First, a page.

Biobanking for Public Health

  • Angela Brand
  • Tobias Schulte
  • Nicole M. Probst-Hensch
Conference paper
Part of the Veröffentlichungen des Instituts für Deutsches, Europäisches und Internationales Medizinrecht, Gesundheitsrecht und Bioethik der Universitäten Heidelberg und Mannheim book series (IMGB, volume 33)


Genome-based biobanking requires a new governance model which integrates the personal values of the people concerned, the medical knowledge necessary to define a “genomic indication” as well as the procedural law which enables those professions and families involved to make an ethically and legally acceptable prioritisation of dissenting interests in genomic services and data. Thus, almost all healthcare systems are currently facing fundamental challenges. New ways of organizing these systems based on genomic health information and technologies and stakeholders’ different needs are essential to meet these challenges in time.

The issue of biobanking has become a specific challenge having major implications for future research and policy strategies as well as for the healthcare systems in general. The various stakeholders in public health play a key role in translating the implications of genome-based research deriving from biobanks for the benefit of population health. In setting the epidemiological research agenda, in balancing individual and social concerns, by promoting meaningful communication about genomics among researchers, professionals, policymakers, public health agencies, and the public, public health organizations will enhance the potential return on public investment in genomic research. Whereas medicine is currently undergoing remarkable developments from its morphological and phenotype orientation to a molecular and genotype orientation, promoting the importance of prognosis and prediction, the discussion about the role of genome-based biobanking for public health still is at the beginning.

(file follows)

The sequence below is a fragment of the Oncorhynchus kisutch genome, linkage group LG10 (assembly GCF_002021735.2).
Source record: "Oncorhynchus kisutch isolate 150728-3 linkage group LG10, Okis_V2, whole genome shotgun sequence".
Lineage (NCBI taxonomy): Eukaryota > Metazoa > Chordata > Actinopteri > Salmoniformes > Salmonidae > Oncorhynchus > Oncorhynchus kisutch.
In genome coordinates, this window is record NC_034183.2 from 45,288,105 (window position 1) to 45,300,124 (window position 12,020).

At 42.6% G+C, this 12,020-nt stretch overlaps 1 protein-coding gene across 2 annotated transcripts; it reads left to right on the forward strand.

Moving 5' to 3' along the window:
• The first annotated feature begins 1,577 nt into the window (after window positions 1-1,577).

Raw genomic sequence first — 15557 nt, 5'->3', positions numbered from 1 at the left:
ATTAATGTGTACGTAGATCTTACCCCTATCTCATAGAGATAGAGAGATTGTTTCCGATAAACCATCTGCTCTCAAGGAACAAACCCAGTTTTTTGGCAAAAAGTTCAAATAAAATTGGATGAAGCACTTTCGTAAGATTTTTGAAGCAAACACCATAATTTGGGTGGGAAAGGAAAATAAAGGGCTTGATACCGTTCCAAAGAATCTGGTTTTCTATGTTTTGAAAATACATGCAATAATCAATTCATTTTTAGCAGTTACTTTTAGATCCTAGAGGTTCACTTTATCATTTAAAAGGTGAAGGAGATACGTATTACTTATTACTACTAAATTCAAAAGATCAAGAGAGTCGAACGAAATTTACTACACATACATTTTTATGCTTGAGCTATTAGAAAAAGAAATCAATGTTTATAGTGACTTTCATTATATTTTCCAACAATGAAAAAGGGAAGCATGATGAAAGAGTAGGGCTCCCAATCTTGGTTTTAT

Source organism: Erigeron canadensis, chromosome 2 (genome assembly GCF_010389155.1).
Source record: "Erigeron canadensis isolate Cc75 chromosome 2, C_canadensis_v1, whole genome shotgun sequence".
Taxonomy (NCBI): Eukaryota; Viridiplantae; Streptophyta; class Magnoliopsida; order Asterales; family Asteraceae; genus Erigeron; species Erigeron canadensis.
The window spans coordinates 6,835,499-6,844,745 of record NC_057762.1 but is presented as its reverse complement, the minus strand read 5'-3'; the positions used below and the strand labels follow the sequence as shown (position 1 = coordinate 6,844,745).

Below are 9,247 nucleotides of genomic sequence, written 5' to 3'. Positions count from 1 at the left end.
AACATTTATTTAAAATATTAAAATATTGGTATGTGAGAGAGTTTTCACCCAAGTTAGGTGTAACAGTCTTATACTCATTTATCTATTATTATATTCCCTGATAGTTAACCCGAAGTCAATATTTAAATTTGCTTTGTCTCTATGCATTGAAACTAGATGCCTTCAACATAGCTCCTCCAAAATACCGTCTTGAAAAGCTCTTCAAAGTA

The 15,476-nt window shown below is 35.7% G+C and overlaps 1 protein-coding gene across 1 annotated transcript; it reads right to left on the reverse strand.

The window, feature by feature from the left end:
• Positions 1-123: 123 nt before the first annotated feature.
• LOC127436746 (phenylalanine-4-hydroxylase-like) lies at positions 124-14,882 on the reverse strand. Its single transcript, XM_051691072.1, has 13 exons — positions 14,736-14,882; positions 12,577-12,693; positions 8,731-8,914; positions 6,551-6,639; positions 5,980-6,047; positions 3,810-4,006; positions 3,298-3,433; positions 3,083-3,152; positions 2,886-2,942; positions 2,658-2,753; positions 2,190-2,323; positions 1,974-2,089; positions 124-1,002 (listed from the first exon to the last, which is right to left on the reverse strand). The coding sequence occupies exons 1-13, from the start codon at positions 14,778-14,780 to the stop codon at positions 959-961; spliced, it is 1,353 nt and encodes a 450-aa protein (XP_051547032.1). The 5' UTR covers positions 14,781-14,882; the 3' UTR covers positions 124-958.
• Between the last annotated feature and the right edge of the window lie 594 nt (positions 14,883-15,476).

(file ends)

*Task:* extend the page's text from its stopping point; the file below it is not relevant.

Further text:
The following chapter contributes to this discussion by focussing on the use of genome-based biobanking for public health research, surveillance systems, health policy development, individual health information management and effective health services.


Health Technology Assessment Public Health Research Health Impact Assessment Public Health Practice Public Health Ethic 
These keywords were added by machine and not by the authors. This process is experimental and the keywords may be updated as the learning algorithm improves.


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Copyright information

© Springer-Verlag Berlin Heidelberg 2012

Authors and Affiliations

  • Angela Brand
    • 1
  • Tobias Schulte
    • 1
  • Nicole M. Probst-Hensch
    • 2
  1. 1.University of MaastrichtMaastrichtThe Netherlands
  2. 2.Centre for Clinical ResearchUniversity of ZurichZurichSwitzerland

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